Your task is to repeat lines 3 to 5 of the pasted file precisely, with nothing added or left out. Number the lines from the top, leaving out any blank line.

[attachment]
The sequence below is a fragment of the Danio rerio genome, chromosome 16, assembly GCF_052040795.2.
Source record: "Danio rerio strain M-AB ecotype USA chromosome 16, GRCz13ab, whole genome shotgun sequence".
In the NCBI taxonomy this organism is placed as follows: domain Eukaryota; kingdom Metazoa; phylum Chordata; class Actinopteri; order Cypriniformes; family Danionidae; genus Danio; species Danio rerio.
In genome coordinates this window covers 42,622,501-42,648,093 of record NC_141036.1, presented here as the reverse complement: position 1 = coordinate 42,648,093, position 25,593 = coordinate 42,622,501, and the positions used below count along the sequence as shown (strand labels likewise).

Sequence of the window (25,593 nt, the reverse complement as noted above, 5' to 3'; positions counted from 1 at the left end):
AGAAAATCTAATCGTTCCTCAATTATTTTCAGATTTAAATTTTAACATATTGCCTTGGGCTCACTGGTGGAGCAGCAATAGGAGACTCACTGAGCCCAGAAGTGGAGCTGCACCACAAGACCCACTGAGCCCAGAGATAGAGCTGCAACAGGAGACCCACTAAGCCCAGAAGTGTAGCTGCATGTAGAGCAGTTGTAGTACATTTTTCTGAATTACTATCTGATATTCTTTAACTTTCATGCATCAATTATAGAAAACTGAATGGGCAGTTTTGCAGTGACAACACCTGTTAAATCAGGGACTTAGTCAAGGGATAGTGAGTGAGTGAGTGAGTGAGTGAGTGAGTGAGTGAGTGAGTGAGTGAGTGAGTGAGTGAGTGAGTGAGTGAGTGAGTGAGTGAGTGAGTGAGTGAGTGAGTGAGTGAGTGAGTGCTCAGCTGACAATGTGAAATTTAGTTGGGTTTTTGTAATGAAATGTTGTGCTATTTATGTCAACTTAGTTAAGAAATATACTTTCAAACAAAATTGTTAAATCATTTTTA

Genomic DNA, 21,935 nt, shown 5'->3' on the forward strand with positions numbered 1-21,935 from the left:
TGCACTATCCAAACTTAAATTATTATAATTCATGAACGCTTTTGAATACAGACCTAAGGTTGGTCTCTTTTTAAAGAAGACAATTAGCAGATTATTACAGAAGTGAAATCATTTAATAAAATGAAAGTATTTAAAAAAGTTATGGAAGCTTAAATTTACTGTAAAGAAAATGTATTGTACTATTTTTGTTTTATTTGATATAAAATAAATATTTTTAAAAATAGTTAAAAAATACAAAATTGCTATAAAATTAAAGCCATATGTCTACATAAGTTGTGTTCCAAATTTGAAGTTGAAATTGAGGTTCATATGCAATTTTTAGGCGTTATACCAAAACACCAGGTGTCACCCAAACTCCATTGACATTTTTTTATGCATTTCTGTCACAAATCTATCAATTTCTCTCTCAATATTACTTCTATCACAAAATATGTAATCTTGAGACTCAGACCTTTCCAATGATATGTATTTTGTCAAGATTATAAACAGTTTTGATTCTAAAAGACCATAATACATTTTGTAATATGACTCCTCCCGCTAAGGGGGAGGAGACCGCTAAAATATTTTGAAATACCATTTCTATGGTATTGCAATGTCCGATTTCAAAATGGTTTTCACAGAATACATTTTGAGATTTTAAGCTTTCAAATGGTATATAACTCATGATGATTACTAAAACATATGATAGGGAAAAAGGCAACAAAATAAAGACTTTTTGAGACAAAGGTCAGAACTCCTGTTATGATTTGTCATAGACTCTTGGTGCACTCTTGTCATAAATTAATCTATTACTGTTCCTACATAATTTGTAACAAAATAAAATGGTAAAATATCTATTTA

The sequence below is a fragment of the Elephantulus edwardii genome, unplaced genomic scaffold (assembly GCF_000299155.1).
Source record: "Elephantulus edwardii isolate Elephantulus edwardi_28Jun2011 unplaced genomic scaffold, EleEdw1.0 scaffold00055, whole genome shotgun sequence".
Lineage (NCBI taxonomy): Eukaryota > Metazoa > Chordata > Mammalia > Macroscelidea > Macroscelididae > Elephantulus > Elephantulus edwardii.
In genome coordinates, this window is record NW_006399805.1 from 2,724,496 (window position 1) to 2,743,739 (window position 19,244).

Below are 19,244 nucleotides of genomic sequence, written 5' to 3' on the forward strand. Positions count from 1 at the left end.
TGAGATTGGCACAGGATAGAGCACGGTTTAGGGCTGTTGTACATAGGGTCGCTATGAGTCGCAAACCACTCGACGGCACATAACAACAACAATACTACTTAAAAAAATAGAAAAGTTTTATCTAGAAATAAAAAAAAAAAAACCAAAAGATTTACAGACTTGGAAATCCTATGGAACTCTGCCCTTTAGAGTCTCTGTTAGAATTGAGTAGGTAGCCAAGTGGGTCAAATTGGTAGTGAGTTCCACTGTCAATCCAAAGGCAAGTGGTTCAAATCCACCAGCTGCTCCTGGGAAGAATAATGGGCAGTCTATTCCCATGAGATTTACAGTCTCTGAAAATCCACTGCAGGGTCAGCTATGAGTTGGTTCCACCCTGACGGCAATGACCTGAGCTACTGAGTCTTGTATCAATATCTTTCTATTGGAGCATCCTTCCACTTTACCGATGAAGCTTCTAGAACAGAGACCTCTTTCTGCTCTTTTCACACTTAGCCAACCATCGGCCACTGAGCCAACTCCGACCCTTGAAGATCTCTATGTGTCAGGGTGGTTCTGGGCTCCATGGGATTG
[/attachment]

In the NCBI taxonomy this organism is placed as follows: domain Eukaryota; kingdom Metazoa; phylum Chordata; class Actinopteri; order Cypriniformes; family Danionidae; genus Danio; species Danio rerio.
In genome coordinates this window covers 42,622,501-42,648,093 of record NC_141036.1, presented here as the reverse complement: position 1 = coordinate 42,648,093, position 25,593 = coordinate 42,622,501, and the positions used below count along the sequence as shown (strand labels likewise).

Sequence of the window (25,593 nt, the reverse complement as noted above, 5' to 3'; positions counted from 1 at the left end):